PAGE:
Syria conflict: Western countries sending millions of pounds in aid to Isis-controlled regions - Middle East - World - The Independent

Syria conflict: Western countries sending millions of pounds in aid to Isis-controlled regions

Food aid and medicines sent by governments, NGOs and the UN are arriving in towns such as Raqqa, Manbij and Jarablus, which have witnessed beheadings and crucifixions since the terrorist group took over early this year

Gaziantep, on the Turkish border

Western governments are sending millions of pounds of aid to areas held by the radical Islamic group Isis in northern Syria, The Independent can reveal.

The aid, which is paid for by the UK, European and US governments, consists of food, medicine and hygiene kits. It is brought into the country through the war-torn north from the two last remaining border posts open with Turkey in Reyhanli and Kilis.

Western groups such as Mercy Corps International, the Norwegian Refugee Council, World Vision, the International Rescue Committee and the United Nations World Food Programme provide supplies to hundreds of thousands of people every month across the self-proclaimed Islamic State.

This includes towns such as Raqqa, Manbij and Jarablus, which have witnessed beheadings, crucifixions and other draconian interpretations of sharia since Isis took over early this year.

“We have lots of direct shipments into Isis-held areas. Nearly all of our trucks go through the Turkish border post near Kilis. Sometimes they get stuck en route, and we have to wait two or three weeks for them to get there if they get held up by fighting or another opposition group which isn’t happy that we’re sending aid through an Isis checkpoint,” said a Western aid worker. Aid groups say their aim is to help vulnerable people, not to support the rule of Isis. Mercy Corps, which has headquarters in the UK and the US, has received £27.3m from the UK Department for International Development for humanitarian activities in Syria.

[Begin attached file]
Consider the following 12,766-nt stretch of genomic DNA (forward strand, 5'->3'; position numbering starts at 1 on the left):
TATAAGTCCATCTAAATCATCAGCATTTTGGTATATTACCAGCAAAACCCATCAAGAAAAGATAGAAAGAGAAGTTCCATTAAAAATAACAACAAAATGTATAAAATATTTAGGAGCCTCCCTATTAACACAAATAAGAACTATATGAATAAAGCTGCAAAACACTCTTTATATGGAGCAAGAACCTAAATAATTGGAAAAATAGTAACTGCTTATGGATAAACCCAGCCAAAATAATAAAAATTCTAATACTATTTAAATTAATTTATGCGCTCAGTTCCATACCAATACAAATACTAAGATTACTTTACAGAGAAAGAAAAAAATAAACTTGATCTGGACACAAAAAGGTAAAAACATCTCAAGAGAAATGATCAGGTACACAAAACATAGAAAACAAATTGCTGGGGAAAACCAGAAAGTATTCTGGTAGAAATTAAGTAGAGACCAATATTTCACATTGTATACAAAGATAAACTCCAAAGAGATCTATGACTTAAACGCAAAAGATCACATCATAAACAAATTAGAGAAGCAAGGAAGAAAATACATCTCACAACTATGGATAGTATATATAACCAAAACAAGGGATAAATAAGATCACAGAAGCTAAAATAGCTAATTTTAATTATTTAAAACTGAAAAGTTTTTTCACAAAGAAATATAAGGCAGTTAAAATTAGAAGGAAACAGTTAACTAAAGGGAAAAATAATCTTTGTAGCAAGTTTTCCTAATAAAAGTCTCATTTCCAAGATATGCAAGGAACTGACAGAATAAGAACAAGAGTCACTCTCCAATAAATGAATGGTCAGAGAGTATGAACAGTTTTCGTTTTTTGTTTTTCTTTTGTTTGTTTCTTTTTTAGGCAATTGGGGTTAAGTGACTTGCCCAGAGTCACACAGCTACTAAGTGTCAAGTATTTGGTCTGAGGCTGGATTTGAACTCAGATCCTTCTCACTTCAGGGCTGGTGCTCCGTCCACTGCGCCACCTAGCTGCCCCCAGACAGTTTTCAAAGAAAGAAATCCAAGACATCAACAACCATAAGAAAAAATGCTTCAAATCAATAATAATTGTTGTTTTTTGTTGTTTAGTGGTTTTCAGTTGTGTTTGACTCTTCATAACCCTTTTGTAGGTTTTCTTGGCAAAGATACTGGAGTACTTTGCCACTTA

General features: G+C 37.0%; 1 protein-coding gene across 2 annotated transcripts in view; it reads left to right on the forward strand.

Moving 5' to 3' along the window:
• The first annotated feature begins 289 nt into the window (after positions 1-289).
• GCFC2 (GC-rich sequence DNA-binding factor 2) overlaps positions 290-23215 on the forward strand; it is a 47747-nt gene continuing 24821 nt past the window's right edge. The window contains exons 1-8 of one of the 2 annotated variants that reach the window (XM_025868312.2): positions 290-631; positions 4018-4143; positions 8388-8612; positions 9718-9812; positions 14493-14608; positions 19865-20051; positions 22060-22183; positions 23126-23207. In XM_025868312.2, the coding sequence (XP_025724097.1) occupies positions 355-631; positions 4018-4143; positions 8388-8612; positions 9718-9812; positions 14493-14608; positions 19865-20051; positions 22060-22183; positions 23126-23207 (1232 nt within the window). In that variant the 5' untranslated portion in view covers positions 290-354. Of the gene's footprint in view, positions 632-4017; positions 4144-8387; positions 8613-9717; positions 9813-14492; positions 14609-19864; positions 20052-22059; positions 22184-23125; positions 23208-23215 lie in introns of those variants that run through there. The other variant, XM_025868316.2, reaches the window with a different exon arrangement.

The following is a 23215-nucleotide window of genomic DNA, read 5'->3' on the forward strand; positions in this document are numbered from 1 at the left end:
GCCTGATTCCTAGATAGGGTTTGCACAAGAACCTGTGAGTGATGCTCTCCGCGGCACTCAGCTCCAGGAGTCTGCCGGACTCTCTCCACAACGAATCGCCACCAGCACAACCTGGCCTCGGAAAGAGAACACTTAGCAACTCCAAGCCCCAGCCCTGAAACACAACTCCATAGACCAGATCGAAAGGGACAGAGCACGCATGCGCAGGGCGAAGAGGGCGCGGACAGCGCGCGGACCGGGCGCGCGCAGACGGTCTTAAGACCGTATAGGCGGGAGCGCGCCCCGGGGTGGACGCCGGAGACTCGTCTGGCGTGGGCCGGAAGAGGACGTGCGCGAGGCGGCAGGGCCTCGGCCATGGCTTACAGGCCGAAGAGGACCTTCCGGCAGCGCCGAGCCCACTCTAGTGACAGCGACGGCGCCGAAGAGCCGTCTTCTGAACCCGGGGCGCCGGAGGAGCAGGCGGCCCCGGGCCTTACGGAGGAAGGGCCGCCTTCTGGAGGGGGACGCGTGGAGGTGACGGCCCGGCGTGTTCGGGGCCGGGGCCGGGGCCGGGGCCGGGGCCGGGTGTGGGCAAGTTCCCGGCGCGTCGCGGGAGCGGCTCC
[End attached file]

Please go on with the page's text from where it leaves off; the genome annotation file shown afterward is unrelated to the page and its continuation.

A spokeswoman for Mercy Corps said: “We have been delivering essential aid to hundreds of thousands of civilians in need on all sides of the conflict, irrespective of race, ethnicity, religion or political affiliation – as an independent, impartial humanitarian organisation, that is our mandate.” 

Isis uses social media to demonstrate the brutality with which it treats its enemies and those who break its laws. But it uses the same media to show it distributing aid and administering healthcare to people under its rule.

Its ability to deliver free aid and free fuel has been a major factor in persuading residents of recently conquered towns such as Mosul to accept its rule.

A spokesman for Dfid said it did not supply aid to Isis directly: “We supply life-saving aid to people who need it, in line with international humanitarian principles including impartiality.”

Bashar al-Assad, who was sworn in for a third term today, said states that have supported terrorism will pay the price and that he would fight insurgents until security was restored to the country.